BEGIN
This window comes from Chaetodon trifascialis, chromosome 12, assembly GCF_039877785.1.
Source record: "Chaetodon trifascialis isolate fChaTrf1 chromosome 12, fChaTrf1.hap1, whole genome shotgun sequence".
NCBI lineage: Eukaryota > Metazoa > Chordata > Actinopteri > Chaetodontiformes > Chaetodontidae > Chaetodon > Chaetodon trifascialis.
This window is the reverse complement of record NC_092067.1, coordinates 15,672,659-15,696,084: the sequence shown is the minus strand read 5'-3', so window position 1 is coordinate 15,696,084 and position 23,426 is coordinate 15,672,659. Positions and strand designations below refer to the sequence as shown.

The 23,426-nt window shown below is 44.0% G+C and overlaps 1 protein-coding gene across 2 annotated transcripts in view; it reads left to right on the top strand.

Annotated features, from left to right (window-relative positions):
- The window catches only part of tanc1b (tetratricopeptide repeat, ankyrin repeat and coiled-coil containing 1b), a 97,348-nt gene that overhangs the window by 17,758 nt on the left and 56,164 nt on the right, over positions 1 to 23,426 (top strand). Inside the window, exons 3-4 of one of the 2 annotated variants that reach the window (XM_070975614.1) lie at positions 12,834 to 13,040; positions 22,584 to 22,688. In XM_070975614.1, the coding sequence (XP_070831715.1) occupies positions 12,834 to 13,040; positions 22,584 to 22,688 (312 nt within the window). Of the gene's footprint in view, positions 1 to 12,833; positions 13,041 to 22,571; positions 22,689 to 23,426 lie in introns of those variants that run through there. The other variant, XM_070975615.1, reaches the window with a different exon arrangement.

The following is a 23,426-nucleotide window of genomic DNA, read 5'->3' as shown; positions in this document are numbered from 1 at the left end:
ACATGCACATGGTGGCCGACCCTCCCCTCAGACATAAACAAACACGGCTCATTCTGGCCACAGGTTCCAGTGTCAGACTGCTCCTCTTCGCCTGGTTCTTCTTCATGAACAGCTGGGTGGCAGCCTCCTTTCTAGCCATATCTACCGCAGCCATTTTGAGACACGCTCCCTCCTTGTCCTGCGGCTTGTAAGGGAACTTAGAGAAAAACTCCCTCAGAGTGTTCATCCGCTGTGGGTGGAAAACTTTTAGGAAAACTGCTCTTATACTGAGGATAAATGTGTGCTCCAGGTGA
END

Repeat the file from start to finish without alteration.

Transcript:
This window comes from Chaetodon trifascialis, chromosome 12, assembly GCF_039877785.1.
Source record: "Chaetodon trifascialis isolate fChaTrf1 chromosome 12, fChaTrf1.hap1, whole genome shotgun sequence".
NCBI lineage: Eukaryota > Metazoa > Chordata > Actinopteri > Chaetodontiformes > Chaetodontidae > Chaetodon > Chaetodon trifascialis.
This window is the reverse complement of record NC_092067.1, coordinates 15,672,659-15,696,084: the sequence shown is the minus strand read 5'-3', so window position 1 is coordinate 15,696,084 and position 23,426 is coordinate 15,672,659. Positions and strand designations below refer to the sequence as shown.

The 23,426-nt window shown below is 44.0% G+C and overlaps 1 protein-coding gene across 2 annotated transcripts in view; it reads left to right on the top strand.

Annotated features, from left to right (window-relative positions):
- The window catches only part of tanc1b (tetratricopeptide repeat, ankyrin repeat and coiled-coil containing 1b), a 97,348-nt gene that overhangs the window by 17,758 nt on the left and 56,164 nt on the right, over positions 1 to 23,426 (top strand). Inside the window, exons 3-4 of one of the 2 annotated variants that reach the window (XM_070975614.1) lie at positions 12,834 to 13,040; positions 22,584 to 22,688. In XM_070975614.1, the coding sequence (XP_070831715.1) occupies positions 12,834 to 13,040; positions 22,584 to 22,688 (312 nt within the window). Of the gene's footprint in view, positions 1 to 12,833; positions 13,041 to 22,571; positions 22,689 to 23,426 lie in introns of those variants that run through there. The other variant, XM_070975615.1, reaches the window with a different exon arrangement.

The following is a 23,426-nucleotide window of genomic DNA, read 5'->3' as shown; positions in this document are numbered from 1 at the left end:
ACATGCACATGGTGGCCGACCCTCCCCTCAGACATAAACAAACACGGCTCATTCTGGCCACAGGTTCCAGTGTCAGACTGCTCCTCTTCGCCTGGTTCTTCTTCATGAACAGCTGGGTGGCAGCCTCCTTTCTAGCCATATCTACCGCAGCCATTTTGAGACACGCTCCCTCCTTGTCCTGCGGCTTGTAAGGGAACTTAGAGAAAAACTCCCTCAGAGTGTTCATCCGCTGTGGGTGGAAAACTTTTAGGAAAACTGCTCTTATACTGAGGATAAATGTGTGCTCCAGGTGA